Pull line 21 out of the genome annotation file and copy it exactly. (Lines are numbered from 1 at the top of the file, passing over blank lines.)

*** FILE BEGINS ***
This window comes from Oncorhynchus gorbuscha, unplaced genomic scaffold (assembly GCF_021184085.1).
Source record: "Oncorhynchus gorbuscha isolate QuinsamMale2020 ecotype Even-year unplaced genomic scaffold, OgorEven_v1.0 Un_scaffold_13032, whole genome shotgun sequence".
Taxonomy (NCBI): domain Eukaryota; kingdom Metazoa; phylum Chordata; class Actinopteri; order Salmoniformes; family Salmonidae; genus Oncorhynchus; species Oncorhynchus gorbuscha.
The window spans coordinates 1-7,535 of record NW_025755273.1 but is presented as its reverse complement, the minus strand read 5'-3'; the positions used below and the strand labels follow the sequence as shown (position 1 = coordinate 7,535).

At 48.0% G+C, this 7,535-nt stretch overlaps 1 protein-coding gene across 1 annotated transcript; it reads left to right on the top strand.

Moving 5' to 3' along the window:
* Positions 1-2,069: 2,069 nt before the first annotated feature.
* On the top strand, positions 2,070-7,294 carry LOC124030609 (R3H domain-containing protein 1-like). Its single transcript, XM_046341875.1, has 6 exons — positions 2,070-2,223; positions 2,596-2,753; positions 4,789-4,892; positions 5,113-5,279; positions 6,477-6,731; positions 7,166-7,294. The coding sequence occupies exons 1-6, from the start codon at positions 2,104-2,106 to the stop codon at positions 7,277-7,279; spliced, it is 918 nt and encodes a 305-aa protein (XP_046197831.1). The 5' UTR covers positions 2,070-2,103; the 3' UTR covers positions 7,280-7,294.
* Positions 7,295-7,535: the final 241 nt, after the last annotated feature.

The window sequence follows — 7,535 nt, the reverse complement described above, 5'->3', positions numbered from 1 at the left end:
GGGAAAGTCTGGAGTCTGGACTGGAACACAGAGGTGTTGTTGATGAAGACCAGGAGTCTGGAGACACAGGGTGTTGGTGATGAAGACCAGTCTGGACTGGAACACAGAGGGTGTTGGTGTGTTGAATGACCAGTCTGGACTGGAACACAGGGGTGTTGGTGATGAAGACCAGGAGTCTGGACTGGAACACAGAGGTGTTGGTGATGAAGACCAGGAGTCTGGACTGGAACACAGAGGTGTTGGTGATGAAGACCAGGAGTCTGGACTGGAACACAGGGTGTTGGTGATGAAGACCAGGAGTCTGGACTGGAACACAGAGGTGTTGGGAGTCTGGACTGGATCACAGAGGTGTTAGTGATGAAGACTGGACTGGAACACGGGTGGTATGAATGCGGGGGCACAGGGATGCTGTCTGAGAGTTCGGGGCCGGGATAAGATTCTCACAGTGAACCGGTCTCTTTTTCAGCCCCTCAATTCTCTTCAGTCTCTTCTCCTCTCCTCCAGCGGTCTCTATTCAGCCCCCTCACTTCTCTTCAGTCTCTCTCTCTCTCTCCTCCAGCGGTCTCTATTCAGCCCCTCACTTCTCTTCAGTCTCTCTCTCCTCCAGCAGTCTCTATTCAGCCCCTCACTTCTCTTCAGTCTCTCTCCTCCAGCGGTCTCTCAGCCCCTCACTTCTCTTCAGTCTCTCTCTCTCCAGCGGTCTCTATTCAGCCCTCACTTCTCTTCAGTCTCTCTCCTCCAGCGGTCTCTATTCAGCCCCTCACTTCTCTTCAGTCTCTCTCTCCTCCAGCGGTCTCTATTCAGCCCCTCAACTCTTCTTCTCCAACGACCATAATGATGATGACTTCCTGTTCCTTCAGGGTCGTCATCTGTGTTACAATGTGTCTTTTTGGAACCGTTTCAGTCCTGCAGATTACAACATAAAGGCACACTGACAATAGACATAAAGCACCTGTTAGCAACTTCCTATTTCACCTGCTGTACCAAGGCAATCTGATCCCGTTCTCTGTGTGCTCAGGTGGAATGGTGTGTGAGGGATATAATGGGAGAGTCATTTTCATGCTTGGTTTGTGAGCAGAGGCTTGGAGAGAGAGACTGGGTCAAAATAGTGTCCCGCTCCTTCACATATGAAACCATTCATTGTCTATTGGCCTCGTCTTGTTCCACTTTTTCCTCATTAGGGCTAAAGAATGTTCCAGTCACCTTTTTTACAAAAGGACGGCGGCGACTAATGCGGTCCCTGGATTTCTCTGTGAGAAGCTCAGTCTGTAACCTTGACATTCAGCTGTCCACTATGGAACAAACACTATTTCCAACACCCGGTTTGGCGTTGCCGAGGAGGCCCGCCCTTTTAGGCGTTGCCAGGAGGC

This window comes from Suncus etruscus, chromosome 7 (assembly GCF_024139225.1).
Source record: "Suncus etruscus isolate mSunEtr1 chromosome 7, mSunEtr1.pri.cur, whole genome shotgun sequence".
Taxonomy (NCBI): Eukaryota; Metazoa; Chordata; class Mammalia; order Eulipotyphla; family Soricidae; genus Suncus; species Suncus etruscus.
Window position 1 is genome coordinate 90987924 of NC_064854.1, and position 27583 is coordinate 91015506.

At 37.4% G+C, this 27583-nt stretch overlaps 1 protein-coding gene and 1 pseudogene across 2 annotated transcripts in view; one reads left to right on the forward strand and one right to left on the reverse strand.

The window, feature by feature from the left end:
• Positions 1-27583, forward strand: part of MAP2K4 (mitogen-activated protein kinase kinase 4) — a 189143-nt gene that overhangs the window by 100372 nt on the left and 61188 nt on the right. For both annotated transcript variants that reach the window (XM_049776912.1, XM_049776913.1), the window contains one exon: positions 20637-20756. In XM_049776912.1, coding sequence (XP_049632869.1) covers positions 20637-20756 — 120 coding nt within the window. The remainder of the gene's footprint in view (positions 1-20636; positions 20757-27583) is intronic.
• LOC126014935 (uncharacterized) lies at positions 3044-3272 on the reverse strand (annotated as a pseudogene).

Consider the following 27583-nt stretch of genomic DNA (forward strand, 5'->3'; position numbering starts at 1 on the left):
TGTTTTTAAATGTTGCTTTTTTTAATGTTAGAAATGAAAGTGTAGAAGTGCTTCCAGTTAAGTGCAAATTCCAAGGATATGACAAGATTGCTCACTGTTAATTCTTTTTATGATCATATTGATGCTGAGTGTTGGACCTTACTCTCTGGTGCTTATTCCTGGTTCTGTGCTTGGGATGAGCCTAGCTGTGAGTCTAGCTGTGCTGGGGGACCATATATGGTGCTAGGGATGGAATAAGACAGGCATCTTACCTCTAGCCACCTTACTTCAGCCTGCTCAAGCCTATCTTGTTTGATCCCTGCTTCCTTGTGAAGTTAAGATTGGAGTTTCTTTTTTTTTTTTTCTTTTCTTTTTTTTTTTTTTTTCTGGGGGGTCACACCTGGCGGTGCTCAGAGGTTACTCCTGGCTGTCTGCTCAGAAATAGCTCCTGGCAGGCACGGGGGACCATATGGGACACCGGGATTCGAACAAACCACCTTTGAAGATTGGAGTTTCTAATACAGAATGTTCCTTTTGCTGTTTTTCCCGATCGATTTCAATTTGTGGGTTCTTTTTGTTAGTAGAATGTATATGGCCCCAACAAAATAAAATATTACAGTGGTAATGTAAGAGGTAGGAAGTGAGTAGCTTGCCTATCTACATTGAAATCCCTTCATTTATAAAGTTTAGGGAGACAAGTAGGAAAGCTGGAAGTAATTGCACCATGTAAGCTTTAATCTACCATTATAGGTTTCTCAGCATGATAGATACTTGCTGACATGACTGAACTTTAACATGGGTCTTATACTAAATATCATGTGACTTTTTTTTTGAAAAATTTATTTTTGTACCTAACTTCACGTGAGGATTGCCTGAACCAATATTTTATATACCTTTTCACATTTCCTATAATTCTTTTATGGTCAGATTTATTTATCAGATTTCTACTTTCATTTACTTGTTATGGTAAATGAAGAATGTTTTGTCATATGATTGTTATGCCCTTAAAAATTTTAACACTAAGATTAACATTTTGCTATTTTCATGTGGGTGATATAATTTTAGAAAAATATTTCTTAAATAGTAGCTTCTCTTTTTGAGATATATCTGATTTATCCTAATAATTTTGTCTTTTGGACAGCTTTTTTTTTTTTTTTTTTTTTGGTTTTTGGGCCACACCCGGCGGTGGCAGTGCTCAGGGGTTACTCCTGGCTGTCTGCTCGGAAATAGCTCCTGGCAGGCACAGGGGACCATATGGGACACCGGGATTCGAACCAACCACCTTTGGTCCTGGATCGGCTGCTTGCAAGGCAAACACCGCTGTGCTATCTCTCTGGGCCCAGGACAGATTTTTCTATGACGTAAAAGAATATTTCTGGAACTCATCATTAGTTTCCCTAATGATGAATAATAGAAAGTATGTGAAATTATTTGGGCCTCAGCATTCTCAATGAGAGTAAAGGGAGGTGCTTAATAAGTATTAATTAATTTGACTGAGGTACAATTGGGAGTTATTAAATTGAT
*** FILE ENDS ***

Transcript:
TGTTTTTAAATGTTGCTTTTTTTAATGTTAGAAATGAAAGTGTAGAAGTGCTTCCAGTTAAGTGCAAATTCCAAGGATATGACAAGATTGCTCACTGTTAATTCTTTTTATGATCATATTGATGCTGAGTGTTGGACCTTACTCTCTGGTGCTTATTCCTGGTTCTGTGCTTGGGATGAGCCTAGCTGTGAGTCTAGCTGTGCTGGGGGACCATATATGGTGCTAGGGATGGAATAAGACAGGCATCTTACCTCTAGCCACCTTACTTCAGCCTGCTCAAGCCTATCTTGTTTGATCCCTGCTTCCTTGTGAAGTTAAGATTGGAGTTTCTTTTTTTTTTTTTCTTTTCTTTTTTTTTTTTTTTTCTGGGGGGTCACACCTGGCGGTGCTCAGAGGTTACTCCTGGCTGTCTGCTCAGAAATAGCTCCTGGCAGGCACGGGGGACCATATGGGACACCGGGATTCGAACAAACCACCTTTGAAGATTGGAGTTTCTAATACAGAATGTTCCTTTTGCTGTTTTTCCCGATCGATTTCAATTTGTGGGTTCTTTTTGTTAGTAGAATGTATATGGCCCCAACAAAATAAAATATTACAGTGGTAATGTAAGAGGTAGGAAGTGAGTAGCTTGCCTATCTACATTGAAATCCCTTCATTTATAAAGTTTAGGGAGACAAGTAGGAAAGCTGGAAGTAATTGCACCATGTAAGCTTTAATCTACCATTATAGGTTTCTCAGCATGATAGATACTTGCTGACATGACTGAACTTTAACATGGGTCTTATACTAAATATCATGTGACTTTTTTTTTGAAAAATTTATTTTTGTACCTAACTTCACGTGAGGATTGCCTGAACCAATATTTTATATACCTTTTCACATTTCCTATAATTCTTTTATGGTCAGATTTATTTATCAGATTTCTACTTTCATTTACTTGTTATGGTAAATGAAGAATGTTTTGTCATATGATTGTTATGCCCTTAAAAATTTTAACACTAAGATTAACATTTTGCTATTTTCATGTGGGTGATATAATTTTAGAAAAATATTTCTTAAATAGTAGCTTCTCTTTTTGAGATATATCTGATTTATCCTAATAATTTTGTCTTTTGGACAGCTTTTTTTTTTTTTTTTTTTTTGGTTTTTGGGCCACACCCGGCGGTGGCAGTGCTCAGGGGTTACTCCTGGCTGTCTGCTCGGAAATAGCTCCTGGCAGGCACAGGGGACCATATGGGACACCGGGATTCGAACCAACCACCTTTGGTCCTGGATCGGCTGCTTGCAAGGCAAACACCGCTGTGCTATCTCTCTGGGCCCAGGACAGATTTTTCTATGACGTAAAAGAATATTTCTGGAACTCATCATTAGTTTCCCTAATGATGAATAATAGAAAGTATGTGAAATTATTTGGGCCTCAGCATTCTCAATGAGAGTAAAGGGAGGTGCTTAATAAGTATTAATTAATTTGACTGAGGTACAATTGGGAGTTATTAAATTGAT